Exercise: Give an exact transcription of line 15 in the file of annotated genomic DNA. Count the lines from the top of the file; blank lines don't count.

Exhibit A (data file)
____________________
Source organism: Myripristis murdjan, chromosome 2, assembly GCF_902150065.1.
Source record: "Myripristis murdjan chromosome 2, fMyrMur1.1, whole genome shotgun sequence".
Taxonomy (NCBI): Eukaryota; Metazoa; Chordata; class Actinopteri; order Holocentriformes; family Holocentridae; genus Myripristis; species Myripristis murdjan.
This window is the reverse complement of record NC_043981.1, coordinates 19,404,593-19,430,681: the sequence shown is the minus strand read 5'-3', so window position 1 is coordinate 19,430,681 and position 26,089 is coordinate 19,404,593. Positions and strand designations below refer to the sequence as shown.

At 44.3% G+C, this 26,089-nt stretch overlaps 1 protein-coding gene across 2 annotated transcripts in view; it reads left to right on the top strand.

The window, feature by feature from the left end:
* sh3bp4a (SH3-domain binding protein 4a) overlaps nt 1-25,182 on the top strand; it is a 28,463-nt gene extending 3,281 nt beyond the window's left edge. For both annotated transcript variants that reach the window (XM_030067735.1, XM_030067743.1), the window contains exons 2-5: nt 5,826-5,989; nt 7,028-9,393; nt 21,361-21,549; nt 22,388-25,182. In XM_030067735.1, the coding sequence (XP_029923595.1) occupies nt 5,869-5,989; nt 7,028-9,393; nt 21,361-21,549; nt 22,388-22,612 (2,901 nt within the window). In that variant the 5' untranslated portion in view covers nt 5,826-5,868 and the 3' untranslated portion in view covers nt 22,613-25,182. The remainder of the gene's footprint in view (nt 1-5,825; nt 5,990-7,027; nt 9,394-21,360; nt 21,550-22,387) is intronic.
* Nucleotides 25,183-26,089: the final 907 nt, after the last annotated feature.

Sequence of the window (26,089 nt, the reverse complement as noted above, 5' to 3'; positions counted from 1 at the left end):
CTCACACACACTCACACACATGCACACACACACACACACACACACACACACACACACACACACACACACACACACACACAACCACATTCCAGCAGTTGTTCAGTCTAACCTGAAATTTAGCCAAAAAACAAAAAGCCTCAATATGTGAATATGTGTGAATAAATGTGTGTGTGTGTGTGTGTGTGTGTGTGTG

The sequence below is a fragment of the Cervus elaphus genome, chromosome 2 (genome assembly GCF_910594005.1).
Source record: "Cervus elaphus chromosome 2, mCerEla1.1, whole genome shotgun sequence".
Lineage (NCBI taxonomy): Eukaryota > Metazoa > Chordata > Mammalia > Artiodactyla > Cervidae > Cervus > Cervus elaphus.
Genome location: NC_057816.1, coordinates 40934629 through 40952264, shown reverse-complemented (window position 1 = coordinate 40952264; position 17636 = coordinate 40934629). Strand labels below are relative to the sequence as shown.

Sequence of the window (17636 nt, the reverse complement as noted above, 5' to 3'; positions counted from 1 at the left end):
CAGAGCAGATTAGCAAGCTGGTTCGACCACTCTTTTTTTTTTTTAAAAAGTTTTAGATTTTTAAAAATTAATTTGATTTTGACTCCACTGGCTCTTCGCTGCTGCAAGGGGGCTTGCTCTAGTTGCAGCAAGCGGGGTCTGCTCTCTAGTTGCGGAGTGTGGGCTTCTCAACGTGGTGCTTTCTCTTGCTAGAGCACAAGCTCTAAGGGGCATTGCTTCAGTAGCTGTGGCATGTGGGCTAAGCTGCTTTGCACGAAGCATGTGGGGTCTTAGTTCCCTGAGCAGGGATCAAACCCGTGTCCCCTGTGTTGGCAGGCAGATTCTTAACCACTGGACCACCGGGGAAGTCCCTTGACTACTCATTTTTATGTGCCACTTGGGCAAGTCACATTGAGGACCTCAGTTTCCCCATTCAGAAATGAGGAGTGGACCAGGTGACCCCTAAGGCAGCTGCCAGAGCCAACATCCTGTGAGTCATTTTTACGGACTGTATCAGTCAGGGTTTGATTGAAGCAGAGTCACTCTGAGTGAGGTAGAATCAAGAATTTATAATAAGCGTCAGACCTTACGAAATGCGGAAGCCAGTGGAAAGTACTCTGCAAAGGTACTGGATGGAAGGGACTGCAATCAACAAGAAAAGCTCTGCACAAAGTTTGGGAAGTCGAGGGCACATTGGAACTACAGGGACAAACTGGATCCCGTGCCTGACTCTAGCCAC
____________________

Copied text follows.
Sequence of the window (17636 nt, the reverse complement as noted above, 5' to 3'; positions counted from 1 at the left end):